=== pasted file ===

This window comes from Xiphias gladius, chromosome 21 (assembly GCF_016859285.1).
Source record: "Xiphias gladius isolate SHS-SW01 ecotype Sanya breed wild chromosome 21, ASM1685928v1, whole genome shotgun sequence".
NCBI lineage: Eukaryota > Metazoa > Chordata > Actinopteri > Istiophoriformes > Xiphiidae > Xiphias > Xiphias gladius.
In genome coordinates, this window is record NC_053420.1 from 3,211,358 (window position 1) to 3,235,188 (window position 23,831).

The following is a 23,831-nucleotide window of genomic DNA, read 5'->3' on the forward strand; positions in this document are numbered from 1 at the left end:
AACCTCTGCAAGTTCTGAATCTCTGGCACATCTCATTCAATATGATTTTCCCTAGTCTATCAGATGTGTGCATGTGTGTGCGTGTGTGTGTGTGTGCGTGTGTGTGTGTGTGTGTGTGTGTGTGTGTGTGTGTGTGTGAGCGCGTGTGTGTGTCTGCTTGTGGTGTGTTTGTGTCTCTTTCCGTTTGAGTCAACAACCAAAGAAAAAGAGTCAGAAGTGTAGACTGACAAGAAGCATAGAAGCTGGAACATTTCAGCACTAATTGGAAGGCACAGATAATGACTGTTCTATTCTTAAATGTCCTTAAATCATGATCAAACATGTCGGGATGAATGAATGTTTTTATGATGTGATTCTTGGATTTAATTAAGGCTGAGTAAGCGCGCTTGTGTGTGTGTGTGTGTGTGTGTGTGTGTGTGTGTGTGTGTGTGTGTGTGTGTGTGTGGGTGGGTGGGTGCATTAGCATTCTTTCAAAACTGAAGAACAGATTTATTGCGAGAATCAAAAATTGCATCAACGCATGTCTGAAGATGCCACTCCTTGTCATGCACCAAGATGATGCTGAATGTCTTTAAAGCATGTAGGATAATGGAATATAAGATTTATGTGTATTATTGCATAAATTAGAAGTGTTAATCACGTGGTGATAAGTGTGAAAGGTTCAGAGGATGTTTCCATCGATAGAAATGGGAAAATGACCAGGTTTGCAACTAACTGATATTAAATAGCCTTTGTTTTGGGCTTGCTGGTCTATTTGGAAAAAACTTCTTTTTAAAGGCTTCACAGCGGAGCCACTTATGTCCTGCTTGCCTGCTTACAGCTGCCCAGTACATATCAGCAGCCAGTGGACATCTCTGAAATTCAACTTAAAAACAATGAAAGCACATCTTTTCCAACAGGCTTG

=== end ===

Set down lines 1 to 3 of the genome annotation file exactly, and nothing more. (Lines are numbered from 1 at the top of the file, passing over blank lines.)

This window comes from Xiphias gladius, chromosome 21 (assembly GCF_016859285.1).
Source record: "Xiphias gladius isolate SHS-SW01 ecotype Sanya breed wild chromosome 21, ASM1685928v1, whole genome shotgun sequence".
NCBI lineage: Eukaryota > Metazoa > Chordata > Actinopteri > Istiophoriformes > Xiphiidae > Xiphias > Xiphias gladius.